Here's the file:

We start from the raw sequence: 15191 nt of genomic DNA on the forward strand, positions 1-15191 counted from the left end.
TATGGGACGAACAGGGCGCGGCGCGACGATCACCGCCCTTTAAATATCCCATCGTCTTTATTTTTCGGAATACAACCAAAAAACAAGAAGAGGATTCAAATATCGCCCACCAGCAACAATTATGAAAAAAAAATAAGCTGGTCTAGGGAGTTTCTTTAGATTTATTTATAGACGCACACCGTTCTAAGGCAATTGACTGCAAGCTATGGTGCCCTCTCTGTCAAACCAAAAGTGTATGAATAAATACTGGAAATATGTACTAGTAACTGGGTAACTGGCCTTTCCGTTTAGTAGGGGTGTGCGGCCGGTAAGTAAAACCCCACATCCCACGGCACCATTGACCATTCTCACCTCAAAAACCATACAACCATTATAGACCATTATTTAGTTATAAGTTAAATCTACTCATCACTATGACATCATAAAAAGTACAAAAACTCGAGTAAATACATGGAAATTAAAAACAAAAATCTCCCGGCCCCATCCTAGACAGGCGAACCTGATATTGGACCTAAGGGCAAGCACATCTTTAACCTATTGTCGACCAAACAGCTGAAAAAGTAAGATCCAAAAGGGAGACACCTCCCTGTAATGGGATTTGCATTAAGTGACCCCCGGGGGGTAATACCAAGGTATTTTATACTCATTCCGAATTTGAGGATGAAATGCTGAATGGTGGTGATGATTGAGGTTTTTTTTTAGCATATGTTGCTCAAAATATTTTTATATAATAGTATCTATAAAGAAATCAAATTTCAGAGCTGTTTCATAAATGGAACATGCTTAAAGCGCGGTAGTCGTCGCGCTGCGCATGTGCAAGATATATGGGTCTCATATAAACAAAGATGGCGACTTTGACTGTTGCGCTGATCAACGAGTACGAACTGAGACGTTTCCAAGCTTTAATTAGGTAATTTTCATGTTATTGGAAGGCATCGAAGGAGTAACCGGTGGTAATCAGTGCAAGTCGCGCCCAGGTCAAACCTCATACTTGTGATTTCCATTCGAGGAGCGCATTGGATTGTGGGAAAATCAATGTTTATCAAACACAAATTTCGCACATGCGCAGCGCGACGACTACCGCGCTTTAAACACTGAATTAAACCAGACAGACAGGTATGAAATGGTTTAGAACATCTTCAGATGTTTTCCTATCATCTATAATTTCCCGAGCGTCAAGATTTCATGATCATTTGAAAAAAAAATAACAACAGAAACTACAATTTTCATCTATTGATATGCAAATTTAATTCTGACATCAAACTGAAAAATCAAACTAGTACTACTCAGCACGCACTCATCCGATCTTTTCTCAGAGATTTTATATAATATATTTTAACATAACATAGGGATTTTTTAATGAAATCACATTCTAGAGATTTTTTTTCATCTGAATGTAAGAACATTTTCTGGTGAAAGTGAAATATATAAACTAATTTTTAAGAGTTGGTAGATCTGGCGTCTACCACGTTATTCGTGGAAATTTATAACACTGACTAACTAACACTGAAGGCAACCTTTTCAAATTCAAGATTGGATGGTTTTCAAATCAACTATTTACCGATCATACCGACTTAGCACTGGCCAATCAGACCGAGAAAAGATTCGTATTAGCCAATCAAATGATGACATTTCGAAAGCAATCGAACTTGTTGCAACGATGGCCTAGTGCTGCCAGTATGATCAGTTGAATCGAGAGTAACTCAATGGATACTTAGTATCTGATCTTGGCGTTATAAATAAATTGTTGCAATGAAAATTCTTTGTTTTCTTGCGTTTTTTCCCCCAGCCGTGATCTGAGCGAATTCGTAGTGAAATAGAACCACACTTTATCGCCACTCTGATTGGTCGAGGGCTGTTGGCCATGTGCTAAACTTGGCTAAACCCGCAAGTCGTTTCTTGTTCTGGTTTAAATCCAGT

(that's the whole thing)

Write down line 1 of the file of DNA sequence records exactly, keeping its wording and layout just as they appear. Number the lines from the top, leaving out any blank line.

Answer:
We start from the raw sequence: 15191 nt of genomic DNA on the forward strand, positions 1-15191 counted from the left end.